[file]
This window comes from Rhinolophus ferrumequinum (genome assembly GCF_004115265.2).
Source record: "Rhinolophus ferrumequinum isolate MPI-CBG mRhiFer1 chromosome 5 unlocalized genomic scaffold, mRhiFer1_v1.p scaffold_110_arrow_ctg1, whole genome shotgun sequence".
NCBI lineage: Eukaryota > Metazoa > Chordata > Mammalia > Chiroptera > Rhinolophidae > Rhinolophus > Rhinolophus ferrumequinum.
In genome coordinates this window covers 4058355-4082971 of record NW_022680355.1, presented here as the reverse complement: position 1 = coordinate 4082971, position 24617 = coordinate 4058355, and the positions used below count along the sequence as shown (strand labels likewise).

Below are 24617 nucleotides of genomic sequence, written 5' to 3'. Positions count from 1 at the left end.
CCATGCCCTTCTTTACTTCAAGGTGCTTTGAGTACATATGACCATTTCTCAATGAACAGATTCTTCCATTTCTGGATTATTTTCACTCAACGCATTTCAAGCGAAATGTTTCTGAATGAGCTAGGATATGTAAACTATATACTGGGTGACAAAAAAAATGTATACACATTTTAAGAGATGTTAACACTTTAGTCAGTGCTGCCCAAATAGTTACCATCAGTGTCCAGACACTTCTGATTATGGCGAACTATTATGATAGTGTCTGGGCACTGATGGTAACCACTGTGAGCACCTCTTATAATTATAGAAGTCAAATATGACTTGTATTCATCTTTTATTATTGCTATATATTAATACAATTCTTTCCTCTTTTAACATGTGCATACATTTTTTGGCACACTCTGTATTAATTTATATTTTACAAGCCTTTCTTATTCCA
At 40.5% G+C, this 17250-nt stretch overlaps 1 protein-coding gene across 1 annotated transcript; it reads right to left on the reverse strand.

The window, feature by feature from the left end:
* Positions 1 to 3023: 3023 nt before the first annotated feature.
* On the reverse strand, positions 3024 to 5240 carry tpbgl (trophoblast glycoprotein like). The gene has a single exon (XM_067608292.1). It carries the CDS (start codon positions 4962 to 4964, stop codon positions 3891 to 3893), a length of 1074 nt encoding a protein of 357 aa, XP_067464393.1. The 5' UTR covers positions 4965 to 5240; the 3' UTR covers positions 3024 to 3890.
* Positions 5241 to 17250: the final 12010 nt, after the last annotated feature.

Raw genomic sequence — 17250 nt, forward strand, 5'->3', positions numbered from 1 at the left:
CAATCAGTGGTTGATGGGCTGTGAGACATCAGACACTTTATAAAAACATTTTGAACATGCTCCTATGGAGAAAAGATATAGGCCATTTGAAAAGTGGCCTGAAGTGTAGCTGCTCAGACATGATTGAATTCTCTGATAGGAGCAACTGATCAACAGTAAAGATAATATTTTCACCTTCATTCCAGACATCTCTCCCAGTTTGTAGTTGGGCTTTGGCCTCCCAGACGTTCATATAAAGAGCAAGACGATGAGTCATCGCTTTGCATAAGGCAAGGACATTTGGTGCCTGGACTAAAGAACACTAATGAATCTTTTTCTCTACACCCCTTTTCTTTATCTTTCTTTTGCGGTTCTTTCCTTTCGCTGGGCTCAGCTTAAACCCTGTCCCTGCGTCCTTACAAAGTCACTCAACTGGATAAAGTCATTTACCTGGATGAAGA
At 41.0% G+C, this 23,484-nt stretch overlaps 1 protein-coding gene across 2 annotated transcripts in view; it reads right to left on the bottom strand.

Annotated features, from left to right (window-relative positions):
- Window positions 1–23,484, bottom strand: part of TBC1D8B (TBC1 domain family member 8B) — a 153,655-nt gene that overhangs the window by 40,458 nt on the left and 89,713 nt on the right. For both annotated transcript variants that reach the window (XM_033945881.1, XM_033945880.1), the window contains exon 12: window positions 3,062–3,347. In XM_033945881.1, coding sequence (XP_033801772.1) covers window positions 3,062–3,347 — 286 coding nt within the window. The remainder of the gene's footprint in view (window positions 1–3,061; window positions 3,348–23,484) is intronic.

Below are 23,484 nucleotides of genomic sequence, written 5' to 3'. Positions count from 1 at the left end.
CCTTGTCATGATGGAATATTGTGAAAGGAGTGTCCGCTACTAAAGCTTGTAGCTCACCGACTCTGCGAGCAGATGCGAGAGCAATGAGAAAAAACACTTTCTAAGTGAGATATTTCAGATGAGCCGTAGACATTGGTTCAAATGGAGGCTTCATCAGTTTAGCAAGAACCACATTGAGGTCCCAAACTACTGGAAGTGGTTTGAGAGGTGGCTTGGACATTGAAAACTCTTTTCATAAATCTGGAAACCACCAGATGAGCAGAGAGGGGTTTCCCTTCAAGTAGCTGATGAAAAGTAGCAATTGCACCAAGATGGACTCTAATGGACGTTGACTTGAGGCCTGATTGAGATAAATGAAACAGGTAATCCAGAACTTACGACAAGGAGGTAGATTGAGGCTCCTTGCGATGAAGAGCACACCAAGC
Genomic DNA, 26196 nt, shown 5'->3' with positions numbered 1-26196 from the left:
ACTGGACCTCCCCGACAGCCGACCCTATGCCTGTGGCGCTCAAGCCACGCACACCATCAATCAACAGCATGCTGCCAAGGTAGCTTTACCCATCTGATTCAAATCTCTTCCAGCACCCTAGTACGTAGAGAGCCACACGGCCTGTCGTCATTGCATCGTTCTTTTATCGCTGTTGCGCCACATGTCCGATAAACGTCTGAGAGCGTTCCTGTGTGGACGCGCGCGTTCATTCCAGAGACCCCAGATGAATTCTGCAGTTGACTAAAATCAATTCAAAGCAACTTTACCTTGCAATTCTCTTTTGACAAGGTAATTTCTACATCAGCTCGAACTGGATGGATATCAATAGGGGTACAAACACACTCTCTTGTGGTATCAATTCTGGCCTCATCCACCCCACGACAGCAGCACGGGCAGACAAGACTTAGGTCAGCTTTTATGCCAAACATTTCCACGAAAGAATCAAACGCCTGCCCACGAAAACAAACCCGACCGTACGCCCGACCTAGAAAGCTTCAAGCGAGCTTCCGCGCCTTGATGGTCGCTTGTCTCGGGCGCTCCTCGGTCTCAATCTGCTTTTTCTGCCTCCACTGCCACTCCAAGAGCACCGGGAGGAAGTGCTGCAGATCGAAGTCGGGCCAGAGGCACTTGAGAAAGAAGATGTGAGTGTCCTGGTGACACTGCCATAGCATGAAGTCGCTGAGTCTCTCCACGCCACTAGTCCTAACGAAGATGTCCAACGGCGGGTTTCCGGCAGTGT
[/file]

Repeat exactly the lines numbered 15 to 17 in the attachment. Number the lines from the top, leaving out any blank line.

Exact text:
Annotated features, from left to right (window-relative positions):
- Window positions 1–23,484, bottom strand: part of TBC1D8B (TBC1 domain family member 8B) — a 153,655-nt gene that overhangs the window by 40,458 nt on the left and 89,713 nt on the right. For both annotated transcript variants that reach the window (XM_033945881.1, XM_033945880.1), the window contains exon 12: window positions 3,062–3,347. In XM_033945881.1, coding sequence (XP_033801772.1) covers window positions 3,062–3,347 — 286 coding nt within the window. The remainder of the gene's footprint in view (window positions 1–3,061; window positions 3,348–23,484) is intronic.

Below are 23,484 nucleotides of genomic sequence, written 5' to 3'. Positions count from 1 at the left end.